A primary characteristic of a culture of bacteria cells
is its population density, *C*: the number of living cells
per mL of solution. This is not an easy measurement to make!
A culture would commonly have between a
million (10^{6}) and a billion (10^{9})
"colony forming units" (cfu: i.e., viable cells) per mL,
so personally counting the cells is out of the question.
Furthermore it is hard to distinguish
a living cell from a dead cell even in a microscope.
The usual procedure is to
dilute the solution by a huge factor so that in the end
only a few (say 20-300) viable cells are sampled. The
easiest way to count those *viable* cells is to let
each one multiply producing a visible "colony" of
millions of cells founded by just one cell from the culture.
Thus we have the equation: one visible colony = one
founding cell from the culture. (Note a possible source
of error: careless technique in transferring can
result in contamination: colonies founded by
cells from the lab environment rather than the culture.)

So the first problem is to dilute the original culture
by a factor of a million or so. This could be easily accomplished
by taking 1 mL of the culture and mixing it with 999,999 mL
of fluid medium. This is out of the question as
10^{6} mL = 1000 L is about 4 garbage cans of solution.
The alternative is serial dilutions: 6 dilutions in sequence each
reducing the concentration by a factor of 10 (say by diluting
1 mL of the concentrate to 10 mL of solution).

Note a problem with this procedure: if you systematically transfer 5% (about a drop) too little or too much of the concentrate, then each dilution will be a little more or less than a factor of 10, and the final dilution would then be either

(9.5)^{6} = 0.74 × 10^{6}

or

(10.5)^{6} = 1.34 × 10^{6}

A series of 5% errors can result in a dilution error of 30% and a 30% error in the population density. Thus it is critical to accurately transfer the specified amounts!

Once we count the *N* colonies from the 0.1 mL
of the most dilute tube, we know the concentration
in that most dilute tube is:

concentration = (*N* cfu)/(0.1 mL) = 10 *N* cfu/mL

Before the dilution those *N* bacteria were in a volume
of only: (0.1 mL) × 10^{-6}

Thus the original concentration *C* is given by:

*C* = (*N* cfu)/(0.1 mL × 10^{-6} )
= 10^{7} × *N* cfu/mL

Note that if you plate out another 0.1 mL aliquot of the
most dilute solution, your pipet is unlikely to capture
exactly the same number of bacteria cells it did the first time. The expected
variation in the count (given by Poisson statistics) is
the square root of the count: *N*^{½}.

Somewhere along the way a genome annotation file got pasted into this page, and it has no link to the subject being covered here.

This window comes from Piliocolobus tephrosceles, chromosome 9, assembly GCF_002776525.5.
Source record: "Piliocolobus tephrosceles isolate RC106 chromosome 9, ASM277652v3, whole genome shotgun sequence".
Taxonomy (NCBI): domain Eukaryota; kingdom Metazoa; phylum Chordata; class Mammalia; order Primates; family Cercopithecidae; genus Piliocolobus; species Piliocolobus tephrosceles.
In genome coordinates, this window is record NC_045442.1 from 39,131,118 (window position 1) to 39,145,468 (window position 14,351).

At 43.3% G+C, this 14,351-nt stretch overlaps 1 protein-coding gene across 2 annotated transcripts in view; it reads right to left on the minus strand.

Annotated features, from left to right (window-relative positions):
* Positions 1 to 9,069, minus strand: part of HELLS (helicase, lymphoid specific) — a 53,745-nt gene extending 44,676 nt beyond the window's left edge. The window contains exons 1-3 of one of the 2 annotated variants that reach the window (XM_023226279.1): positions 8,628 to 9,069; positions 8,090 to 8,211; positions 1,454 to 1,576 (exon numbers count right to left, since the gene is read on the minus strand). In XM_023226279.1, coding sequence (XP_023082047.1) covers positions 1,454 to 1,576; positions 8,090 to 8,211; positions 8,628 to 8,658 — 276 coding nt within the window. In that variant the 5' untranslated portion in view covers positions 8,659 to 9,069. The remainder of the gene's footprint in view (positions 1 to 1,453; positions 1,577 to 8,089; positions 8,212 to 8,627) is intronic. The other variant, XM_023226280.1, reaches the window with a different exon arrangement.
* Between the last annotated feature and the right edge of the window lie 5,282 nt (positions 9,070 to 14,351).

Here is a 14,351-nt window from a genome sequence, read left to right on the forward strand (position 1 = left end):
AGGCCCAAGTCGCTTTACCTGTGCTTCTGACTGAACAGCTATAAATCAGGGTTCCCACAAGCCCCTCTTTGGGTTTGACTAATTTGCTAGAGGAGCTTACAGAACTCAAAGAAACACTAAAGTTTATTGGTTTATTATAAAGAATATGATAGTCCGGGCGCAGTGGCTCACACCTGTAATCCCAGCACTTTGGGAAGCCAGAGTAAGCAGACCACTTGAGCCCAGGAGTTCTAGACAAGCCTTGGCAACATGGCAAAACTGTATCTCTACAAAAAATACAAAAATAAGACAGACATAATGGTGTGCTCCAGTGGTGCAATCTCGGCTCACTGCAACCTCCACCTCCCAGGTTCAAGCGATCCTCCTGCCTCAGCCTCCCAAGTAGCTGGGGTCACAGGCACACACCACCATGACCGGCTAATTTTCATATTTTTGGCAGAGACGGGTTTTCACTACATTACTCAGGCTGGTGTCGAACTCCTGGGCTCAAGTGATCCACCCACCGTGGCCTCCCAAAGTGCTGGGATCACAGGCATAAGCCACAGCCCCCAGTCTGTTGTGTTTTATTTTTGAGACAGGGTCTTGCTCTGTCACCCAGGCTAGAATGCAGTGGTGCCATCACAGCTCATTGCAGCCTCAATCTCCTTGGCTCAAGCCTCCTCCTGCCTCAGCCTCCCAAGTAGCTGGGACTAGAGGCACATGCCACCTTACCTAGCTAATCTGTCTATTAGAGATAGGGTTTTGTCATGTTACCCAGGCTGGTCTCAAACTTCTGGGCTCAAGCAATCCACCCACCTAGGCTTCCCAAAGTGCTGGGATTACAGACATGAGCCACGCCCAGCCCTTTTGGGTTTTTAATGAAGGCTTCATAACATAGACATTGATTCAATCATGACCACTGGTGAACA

Thus we could write our final formula for the culture concentration
as:

*C* = 10^{7} × (*N* ± *N*^{½} ) cfu/mL

For example if *N*=100, we'd have:

*C* = 10^{7} × (100 ± 10) cfu/mL =
(10^{9} ± 10^{8}) cfu/mL

Another way of estimating the uncertainty in *C*
would be to repeat the whole process lots of times and take
as the final value for *C*
the average of the *C*s, with an uncertainty given by the
standard deviation of the mean. In fact this is what
the FDA requires for many of its mandated tests.

I assume I've convinced you that counting bacteria cells is not easy! It is also a slow process: you must wait 24 hours for the colonies on the plate to grow into colonies large enough to see and count. Thus there is a real need for a quick and easy way to measure population density.

**Remark:** In the end of this process we're going to
be entering big numbers, like 10^{8}, for population density into
the computer. How is this done? First off, note a simple
solution: just switch units.

10^{8} cfu/mL = 10^{2}× 10^{6} cfu/mL
= 100 Mcfu/mL

where we have made use of a Système International multiplier:
Mega=M=million=10^{6}. If we enter
all our numbers in the unit Mcfu/mL we'll only have simple numbers
to enter. Note the general formula:

*C* = 10 × (*N* ± *N*^{½} ) Mcfu/mL

Since *C* is exactly proportional to
*N* you could also do all our plotting and fitting with *N*
and only later multiply by 10 (if you want Mcfu/mL) or
10^{7} (if you want cfu/mL).

The other approach is to use the "`E`" (or "`e`") notation
for entering big or small numbers into computers:

6.023 × 10^{23} = `6.023E23`

10^{8} = 1 × 10^{8} = `1e8`

600 nm = 600 × 10^{-9} m = `600e-9` m = `6e-7` m

1 µm = 10^{-6} m = 1 × 10^{-6} m = `1e-6` m

The "Beer-Lambert Law" states that there is a linear relationship
between the concentration of a solution and the
"absorbance", *A*.

[*X*] = *k A*

Thus a measurement of *A*